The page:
Infographic: New Data Shows The Most Generous Americans Come From The Poorest Places

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via Philanthropy.com

The Chronicle of Philanthropy is out with its most recent account of just who’s giving money to charity and where and they’ve put it in convenient info-graphic form on their website. All graphics here are screenshots of the most general categories covering the entire country minus Alaska and Hawaii and the data is all based on IRS and Census information.

What it reveals is that there are basically three groups of people that give money to charity, Utah, Southerners, and Mid-Westerners, in that order. Everyone else in the country gives less and, just as interesting, the richer you are anywhere in the U.S., the less likely you are to give money to charity. At a time of expanding income inequality that’s a bit of an interesting datapoint. Additionally, irrespective of geographic area, the poor give overwhelmingly more of their income to charities than any other economic group in the country.

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via Philanthropy.com

Next are those firmly in the Middle Class although here’s where the geography of giving begins to change. We have a lot of closed wallets in the Northeast and out West.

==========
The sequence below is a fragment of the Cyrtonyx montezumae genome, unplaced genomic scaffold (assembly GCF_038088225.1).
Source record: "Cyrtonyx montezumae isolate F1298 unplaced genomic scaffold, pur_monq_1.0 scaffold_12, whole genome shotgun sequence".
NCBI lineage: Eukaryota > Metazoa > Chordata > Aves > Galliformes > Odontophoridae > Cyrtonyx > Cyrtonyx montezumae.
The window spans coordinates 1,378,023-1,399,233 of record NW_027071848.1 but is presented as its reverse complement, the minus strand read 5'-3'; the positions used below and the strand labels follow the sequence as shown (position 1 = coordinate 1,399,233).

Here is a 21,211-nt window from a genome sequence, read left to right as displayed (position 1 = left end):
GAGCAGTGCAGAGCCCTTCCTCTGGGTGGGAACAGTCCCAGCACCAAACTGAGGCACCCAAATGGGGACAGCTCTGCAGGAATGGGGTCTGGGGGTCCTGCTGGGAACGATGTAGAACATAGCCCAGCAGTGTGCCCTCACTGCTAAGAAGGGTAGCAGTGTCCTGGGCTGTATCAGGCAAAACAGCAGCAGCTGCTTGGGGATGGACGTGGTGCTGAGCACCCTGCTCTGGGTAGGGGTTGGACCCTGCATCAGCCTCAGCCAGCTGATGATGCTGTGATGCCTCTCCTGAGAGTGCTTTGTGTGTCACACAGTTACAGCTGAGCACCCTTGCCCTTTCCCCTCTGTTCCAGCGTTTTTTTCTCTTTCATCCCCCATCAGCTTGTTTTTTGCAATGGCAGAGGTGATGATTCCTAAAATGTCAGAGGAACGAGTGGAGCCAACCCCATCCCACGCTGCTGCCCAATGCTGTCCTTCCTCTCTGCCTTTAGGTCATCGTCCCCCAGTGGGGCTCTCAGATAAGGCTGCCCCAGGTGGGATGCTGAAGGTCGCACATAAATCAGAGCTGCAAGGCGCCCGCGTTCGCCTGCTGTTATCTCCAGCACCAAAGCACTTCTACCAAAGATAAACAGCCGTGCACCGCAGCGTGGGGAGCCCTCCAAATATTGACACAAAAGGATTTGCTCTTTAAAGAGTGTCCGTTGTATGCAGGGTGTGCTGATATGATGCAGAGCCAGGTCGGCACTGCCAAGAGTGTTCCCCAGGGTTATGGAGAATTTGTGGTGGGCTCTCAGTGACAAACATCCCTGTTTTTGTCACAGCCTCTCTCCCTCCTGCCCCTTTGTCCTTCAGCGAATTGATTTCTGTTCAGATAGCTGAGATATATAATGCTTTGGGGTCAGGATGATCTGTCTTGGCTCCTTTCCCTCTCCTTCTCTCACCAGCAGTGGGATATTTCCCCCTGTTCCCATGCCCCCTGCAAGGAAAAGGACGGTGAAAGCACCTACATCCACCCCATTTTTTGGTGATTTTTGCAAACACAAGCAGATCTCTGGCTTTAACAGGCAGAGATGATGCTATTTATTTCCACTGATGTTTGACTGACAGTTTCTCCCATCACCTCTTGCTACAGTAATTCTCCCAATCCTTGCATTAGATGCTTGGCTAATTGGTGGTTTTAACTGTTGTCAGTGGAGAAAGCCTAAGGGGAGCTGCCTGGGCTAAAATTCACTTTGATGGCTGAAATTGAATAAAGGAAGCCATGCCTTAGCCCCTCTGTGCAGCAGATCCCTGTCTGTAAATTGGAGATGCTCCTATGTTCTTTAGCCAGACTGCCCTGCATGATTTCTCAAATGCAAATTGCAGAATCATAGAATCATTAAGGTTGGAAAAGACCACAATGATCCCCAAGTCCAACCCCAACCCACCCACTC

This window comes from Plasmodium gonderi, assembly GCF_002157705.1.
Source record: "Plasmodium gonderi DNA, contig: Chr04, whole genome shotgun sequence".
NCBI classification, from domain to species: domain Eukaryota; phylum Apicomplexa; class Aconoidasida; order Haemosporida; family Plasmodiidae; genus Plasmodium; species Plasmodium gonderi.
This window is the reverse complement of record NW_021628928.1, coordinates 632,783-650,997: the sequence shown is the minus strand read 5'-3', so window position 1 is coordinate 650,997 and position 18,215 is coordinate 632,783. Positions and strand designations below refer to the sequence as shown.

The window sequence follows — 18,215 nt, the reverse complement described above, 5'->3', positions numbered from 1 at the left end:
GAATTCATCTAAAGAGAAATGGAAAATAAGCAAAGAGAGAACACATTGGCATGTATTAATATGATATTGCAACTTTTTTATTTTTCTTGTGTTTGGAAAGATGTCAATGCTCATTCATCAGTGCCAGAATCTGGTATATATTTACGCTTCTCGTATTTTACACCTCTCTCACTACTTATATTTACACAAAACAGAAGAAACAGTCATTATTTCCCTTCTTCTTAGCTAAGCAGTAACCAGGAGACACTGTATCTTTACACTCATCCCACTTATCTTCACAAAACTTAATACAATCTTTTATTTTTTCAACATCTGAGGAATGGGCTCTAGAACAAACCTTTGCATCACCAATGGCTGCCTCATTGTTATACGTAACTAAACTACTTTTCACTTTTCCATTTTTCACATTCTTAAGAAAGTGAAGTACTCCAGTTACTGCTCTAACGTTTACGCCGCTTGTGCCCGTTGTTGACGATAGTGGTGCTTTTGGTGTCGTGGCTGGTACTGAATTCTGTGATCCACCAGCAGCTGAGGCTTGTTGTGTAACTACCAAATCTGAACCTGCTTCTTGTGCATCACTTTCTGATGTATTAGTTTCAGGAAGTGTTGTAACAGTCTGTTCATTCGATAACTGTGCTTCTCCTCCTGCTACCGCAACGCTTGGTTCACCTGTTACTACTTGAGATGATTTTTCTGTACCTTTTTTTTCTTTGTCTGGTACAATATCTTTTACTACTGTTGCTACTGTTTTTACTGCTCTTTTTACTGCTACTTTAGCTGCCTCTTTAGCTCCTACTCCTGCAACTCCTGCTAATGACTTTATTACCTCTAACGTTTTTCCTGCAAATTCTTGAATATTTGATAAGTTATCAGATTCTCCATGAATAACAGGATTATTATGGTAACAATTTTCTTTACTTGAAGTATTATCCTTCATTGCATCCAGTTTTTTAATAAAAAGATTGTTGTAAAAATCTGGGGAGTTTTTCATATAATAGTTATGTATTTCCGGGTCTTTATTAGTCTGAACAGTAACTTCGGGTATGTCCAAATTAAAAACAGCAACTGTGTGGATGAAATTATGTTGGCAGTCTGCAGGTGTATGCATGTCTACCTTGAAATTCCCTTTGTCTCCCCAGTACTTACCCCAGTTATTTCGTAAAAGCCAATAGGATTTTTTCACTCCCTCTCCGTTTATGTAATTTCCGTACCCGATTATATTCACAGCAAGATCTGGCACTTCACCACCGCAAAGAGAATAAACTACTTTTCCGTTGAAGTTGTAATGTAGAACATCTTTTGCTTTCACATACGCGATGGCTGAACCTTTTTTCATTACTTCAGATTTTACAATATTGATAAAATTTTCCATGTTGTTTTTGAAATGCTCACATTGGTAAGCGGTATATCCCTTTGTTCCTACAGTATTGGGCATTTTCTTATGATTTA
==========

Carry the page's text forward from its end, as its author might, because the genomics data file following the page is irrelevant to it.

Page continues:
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via Philanthropy.com

As we move up the income ladder to the 50k-75k category, that trend continues.

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via Philanthropy.com

And so on into 75k-100k territory. It’s basically down to the South and Utah in terms of 4% giving and above.

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via Philanthropy.com

And once we hit the 100k-200k range, only Southerners and Utah’s overwhelming Mormon population are giving anything at all.

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via Philanthropy.com

However, once we hit the 200k+ arena, no one is really giving much of anything anymore.

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via Philanthropy.com

Now this report has already been picked apart in several places on the internet where the rationale for the high giving numbers in Utah, the South, and Mid-West is that it’s because they’re religious and giving to churches.

This is, of course, true, but I’ve yet to understand how not being religious would keep anyone from giving to causes they cared about in numbers equal to religious people.

Additionally, while the poor are generally more religious in the U.S. than the wealthy, if you look at the “up to $25,000” graphic (2nd from the top), it makes me wonder if the poor don’t give more because they know what it’s like to be in need. It also makes me wonder if people tend to give less when they feel they don’t have as much need. There’s definitely an “I got mine” trend in this data that seems mitigated by only two things, religion and being poor.

So there you have it, religious poor people are the most generous people in the entire country and, as you go up the scale, Mormons in Utah, Southerners, and Mid-Westerners are the most generous regions in the country. TC mark

featured image – Charles Rodstrom

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